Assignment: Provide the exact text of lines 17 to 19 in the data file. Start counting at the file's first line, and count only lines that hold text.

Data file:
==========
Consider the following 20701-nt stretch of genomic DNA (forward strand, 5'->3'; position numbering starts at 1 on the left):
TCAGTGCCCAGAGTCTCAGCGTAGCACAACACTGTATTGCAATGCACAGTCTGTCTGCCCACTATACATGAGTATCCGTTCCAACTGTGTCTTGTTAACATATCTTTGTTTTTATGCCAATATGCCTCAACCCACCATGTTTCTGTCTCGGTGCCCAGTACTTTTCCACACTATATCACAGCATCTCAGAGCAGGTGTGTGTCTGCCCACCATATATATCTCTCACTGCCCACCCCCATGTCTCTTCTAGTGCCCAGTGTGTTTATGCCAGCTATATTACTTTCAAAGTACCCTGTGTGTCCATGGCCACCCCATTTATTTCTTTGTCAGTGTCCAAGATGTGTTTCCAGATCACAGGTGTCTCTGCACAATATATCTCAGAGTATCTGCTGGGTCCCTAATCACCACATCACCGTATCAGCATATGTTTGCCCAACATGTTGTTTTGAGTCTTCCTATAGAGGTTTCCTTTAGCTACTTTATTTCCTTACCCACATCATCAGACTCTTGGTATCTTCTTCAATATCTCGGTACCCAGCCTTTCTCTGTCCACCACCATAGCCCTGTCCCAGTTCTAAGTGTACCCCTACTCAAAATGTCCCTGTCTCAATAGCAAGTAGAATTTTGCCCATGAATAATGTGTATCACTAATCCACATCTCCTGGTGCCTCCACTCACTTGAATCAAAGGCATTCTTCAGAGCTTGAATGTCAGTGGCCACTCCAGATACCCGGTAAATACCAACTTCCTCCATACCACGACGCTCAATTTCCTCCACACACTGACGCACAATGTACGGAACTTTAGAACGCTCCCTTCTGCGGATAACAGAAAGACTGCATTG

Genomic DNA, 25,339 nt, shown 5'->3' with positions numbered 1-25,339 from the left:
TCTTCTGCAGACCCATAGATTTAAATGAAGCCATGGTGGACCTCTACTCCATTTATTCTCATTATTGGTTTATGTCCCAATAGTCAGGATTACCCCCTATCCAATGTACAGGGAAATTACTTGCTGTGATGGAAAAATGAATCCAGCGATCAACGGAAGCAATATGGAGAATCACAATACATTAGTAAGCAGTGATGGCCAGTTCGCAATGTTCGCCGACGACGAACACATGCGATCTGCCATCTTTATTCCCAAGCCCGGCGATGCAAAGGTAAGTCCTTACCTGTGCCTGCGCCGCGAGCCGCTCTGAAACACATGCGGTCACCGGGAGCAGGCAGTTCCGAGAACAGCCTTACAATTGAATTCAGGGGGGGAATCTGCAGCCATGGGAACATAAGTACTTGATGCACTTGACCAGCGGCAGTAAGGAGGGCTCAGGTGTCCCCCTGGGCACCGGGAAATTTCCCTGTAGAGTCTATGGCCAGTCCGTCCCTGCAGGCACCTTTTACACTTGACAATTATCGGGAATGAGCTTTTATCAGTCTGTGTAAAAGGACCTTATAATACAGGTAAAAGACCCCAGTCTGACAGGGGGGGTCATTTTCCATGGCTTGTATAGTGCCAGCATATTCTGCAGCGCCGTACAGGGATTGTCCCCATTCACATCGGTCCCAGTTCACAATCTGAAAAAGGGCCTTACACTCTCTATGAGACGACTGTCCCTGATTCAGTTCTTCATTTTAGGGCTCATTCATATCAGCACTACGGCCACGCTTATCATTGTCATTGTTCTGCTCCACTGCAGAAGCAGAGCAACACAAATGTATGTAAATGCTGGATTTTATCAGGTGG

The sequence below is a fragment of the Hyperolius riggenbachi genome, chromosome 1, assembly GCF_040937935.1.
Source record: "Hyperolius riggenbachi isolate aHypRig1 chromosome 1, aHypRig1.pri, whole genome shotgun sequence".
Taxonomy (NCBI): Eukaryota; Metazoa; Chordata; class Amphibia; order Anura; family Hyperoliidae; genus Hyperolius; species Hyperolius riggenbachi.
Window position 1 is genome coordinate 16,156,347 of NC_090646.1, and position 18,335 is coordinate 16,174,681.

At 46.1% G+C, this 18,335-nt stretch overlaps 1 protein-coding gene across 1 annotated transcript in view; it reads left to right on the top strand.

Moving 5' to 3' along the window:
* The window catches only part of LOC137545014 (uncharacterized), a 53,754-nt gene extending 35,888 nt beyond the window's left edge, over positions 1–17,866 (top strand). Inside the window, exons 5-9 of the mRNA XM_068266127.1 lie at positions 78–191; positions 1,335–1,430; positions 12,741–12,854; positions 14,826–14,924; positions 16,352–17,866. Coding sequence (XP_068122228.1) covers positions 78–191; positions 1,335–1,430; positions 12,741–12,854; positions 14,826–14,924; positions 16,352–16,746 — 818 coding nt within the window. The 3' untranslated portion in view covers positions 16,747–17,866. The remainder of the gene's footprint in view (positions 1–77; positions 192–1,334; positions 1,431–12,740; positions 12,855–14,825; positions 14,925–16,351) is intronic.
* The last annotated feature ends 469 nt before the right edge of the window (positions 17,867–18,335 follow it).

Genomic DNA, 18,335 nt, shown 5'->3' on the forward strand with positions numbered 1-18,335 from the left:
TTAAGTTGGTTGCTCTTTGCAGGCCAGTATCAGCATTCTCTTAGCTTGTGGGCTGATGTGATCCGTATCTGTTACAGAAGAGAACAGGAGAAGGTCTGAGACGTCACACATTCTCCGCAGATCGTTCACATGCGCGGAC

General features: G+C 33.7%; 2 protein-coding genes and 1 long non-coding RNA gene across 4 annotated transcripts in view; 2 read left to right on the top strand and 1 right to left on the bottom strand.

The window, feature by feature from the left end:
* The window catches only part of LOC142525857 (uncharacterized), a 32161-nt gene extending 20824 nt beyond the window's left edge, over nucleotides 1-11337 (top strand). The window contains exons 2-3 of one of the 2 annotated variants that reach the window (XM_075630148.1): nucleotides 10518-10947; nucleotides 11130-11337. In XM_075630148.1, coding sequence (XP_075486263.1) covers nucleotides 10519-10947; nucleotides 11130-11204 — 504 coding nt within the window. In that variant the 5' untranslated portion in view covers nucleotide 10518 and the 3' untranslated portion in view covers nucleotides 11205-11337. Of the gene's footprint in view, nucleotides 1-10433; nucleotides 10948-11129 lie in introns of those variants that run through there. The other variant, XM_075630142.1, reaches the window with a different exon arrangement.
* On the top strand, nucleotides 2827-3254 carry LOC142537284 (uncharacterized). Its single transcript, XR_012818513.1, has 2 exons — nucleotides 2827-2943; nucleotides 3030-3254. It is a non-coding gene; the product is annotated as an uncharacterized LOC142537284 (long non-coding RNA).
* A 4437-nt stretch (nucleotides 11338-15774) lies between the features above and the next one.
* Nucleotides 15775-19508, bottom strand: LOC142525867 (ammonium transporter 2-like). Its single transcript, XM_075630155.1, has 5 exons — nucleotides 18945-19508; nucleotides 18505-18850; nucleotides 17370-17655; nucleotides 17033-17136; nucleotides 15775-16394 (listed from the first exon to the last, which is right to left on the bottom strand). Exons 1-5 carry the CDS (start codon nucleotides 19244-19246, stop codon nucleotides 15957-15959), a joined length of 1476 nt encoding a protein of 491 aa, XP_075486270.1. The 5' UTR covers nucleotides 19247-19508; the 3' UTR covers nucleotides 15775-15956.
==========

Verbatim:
* The window catches only part of LOC142525857 (uncharacterized), a 32161-nt gene extending 20824 nt beyond the window's left edge, over nucleotides 1-11337 (top strand). The window contains exons 2-3 of one of the 2 annotated variants that reach the window (XM_075630148.1): nucleotides 10518-10947; nucleotides 11130-11337. In XM_075630148.1, coding sequence (XP_075486263.1) covers nucleotides 10519-10947; nucleotides 11130-11204 — 504 coding nt within the window. In that variant the 5' untranslated portion in view covers nucleotide 10518 and the 3' untranslated portion in view covers nucleotides 11205-11337. Of the gene's footprint in view, nucleotides 1-10433; nucleotides 10948-11129 lie in introns of those variants that run through there. The other variant, XM_075630142.1, reaches the window with a different exon arrangement.
* On the top strand, nucleotides 2827-3254 carry LOC142537284 (uncharacterized). Its single transcript, XR_012818513.1, has 2 exons — nucleotides 2827-2943; nucleotides 3030-3254. It is a non-coding gene; the product is annotated as an uncharacterized LOC142537284 (long non-coding RNA).
* A 4437-nt stretch (nucleotides 11338-15774) lies between the features above and the next one.